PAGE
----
PG&E pipeline safety payments could mean rate increase for customers

PG&E says gas bills could go up beginning next year to help pay for it’s pipeline safety program.

Ever since the deadly PG&E gas pipeline explosion in San Bruno eight years ago, the utility company says it’s been stepping up its safety program with renewed urgency.

The utility says that’s why it is asking state regulators to approve a proposed rate hike in their customers gas bills.

“That rate case will really help provide funding for PG&E to invest in its infrastructure and continue to supply safe and reliable gas service to its customers,” said Andrea Menniti a PG&E spokeswoman.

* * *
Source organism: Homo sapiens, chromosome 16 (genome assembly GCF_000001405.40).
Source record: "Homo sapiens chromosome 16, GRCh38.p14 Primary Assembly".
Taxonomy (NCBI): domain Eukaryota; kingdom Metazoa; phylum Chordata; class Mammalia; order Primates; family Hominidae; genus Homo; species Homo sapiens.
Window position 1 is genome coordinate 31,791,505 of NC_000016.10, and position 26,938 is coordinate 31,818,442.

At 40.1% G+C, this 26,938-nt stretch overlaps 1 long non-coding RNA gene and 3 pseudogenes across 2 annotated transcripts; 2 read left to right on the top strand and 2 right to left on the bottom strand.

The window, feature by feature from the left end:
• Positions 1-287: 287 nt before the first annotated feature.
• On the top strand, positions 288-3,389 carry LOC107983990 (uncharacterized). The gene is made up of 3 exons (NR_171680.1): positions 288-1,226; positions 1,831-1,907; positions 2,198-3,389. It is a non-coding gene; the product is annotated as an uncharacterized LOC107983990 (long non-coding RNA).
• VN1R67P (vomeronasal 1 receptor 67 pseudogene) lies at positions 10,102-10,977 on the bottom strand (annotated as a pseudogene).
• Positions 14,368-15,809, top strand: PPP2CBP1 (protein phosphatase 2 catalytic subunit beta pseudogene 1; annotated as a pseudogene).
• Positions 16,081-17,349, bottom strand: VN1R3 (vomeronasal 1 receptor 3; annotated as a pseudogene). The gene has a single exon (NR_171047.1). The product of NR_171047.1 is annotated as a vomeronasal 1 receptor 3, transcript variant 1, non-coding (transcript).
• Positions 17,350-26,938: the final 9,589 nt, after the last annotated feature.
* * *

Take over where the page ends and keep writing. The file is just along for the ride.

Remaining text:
The gas bills for typical customers would increase by a little more than a dollar a month. That’s a two percent hike.

California Public Utilities Commission regulates the utility and held one of a series of hearings about the proposed rate hikes Wednesday.

Few people attended.

The PG&E watchdog organization, TURN (The Utility Reform Network), opposes the hike. TURN is skeptical all the money will actually go towards safety.

“The rates are high and getting higher. And its on top of other rate increases. And that is what is critical to people. They have to make the choices of what can they pay for this month,” said Ana Montes with TURN.

“We have lots of tools that can help them manage their accounts during the winter and summer months,” Menniti said.

PG&E says the additional money will help pay for more automated shutoff valves, pipeline strength testing and increasing the use of advanced robotics called “PIGS” to inspect the insides of pipelines.

The news rate would be in effect for three years. The state PUC commissioners are expected to decide whether or not to approve the hikes by the end of the year.